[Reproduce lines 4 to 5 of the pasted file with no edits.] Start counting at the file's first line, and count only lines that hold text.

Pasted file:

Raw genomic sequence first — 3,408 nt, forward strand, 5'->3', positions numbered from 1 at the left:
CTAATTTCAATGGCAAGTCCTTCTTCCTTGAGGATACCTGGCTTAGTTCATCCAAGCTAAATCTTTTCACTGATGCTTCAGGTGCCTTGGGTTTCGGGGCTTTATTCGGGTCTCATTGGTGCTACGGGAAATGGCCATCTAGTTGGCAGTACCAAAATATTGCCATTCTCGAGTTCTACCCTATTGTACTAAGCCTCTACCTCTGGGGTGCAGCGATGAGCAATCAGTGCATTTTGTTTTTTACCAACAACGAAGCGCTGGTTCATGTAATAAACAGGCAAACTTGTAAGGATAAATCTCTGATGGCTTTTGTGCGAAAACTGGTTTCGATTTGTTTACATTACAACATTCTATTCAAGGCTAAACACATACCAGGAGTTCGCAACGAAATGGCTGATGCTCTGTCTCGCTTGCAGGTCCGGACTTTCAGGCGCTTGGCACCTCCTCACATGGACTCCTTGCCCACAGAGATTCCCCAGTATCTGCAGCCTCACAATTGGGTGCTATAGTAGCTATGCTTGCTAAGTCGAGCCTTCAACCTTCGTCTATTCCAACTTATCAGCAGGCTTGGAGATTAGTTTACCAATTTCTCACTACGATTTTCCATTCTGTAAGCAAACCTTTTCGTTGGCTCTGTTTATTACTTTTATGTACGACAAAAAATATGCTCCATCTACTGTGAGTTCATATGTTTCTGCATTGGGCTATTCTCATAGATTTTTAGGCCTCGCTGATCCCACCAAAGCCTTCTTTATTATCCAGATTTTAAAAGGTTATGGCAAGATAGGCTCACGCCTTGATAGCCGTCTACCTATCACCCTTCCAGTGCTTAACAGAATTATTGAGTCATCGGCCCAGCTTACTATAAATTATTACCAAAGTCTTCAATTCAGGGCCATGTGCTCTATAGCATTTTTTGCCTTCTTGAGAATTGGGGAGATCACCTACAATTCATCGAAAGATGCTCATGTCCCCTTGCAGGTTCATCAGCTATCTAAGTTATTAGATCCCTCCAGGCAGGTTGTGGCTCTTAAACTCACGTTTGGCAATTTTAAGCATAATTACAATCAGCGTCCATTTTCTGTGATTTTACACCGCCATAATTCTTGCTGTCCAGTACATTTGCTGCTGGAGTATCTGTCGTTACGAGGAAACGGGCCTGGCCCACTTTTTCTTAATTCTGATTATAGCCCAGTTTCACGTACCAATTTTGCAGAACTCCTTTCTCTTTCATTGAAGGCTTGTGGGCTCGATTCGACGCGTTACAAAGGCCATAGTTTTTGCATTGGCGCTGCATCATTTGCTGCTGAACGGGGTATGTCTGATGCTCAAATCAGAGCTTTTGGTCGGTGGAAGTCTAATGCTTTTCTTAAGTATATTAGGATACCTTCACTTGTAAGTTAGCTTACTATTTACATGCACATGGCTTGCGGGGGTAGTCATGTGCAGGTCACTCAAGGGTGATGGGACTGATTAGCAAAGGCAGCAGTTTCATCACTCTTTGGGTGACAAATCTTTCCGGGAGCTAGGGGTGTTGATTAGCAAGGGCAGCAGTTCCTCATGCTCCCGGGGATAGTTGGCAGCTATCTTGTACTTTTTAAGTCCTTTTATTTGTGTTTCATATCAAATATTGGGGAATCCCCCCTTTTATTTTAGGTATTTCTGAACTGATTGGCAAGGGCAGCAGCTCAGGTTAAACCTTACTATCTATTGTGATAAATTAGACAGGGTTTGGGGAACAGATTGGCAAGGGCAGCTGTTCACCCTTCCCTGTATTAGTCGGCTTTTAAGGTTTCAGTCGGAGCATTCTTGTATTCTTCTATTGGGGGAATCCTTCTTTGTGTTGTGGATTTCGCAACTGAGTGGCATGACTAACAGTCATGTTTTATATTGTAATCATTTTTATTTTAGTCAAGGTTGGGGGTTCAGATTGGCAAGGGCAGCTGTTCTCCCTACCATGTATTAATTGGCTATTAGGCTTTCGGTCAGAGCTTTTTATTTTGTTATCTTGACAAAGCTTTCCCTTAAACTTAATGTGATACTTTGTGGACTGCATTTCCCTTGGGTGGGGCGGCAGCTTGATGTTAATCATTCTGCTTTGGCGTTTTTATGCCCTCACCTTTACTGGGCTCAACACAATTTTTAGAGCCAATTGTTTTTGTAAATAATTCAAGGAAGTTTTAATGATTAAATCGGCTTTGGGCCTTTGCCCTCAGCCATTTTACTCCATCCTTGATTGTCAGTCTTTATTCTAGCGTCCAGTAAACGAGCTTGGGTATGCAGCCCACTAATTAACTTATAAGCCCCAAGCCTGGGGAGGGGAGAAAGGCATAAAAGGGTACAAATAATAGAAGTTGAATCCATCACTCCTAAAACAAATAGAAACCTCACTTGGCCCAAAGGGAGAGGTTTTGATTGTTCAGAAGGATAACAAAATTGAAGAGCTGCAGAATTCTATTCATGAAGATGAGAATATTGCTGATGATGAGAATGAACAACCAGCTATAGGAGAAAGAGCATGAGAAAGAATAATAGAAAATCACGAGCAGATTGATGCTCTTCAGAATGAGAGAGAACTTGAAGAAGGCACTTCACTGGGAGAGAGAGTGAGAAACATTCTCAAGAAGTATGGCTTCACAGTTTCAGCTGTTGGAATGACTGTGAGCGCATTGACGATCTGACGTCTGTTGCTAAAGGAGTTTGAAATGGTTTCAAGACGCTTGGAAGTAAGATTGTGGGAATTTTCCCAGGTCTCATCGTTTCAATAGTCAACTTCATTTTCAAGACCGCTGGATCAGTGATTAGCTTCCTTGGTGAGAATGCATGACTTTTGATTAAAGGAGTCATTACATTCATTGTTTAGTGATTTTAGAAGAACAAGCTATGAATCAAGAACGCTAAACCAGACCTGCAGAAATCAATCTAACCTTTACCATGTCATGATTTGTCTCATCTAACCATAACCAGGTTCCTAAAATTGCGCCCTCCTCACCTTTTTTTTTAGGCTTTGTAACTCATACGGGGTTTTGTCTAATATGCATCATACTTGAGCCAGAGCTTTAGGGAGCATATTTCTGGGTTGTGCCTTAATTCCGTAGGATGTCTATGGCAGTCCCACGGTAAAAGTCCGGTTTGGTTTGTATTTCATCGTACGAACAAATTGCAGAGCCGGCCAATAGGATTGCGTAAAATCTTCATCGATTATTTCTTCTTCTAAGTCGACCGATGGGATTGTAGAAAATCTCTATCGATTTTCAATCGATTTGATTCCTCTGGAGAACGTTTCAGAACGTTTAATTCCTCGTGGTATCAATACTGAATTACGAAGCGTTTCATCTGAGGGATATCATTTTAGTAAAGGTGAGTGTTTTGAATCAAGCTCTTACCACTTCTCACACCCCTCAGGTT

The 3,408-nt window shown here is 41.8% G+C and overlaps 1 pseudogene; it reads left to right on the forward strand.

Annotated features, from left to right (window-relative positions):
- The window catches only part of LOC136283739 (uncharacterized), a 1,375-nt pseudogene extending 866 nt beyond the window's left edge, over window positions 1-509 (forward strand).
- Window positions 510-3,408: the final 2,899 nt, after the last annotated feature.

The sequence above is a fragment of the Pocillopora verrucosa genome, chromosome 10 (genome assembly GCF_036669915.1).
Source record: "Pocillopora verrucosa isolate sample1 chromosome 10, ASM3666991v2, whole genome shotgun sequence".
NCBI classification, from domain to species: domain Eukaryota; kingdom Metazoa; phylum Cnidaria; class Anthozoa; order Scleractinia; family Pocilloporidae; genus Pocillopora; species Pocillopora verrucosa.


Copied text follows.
Annotated features, from left to right (window-relative positions):
- The window catches only part of LOC136283739 (uncharacterized), a 1,375-nt pseudogene extending 866 nt beyond the window's left edge, over window positions 1-509 (forward strand).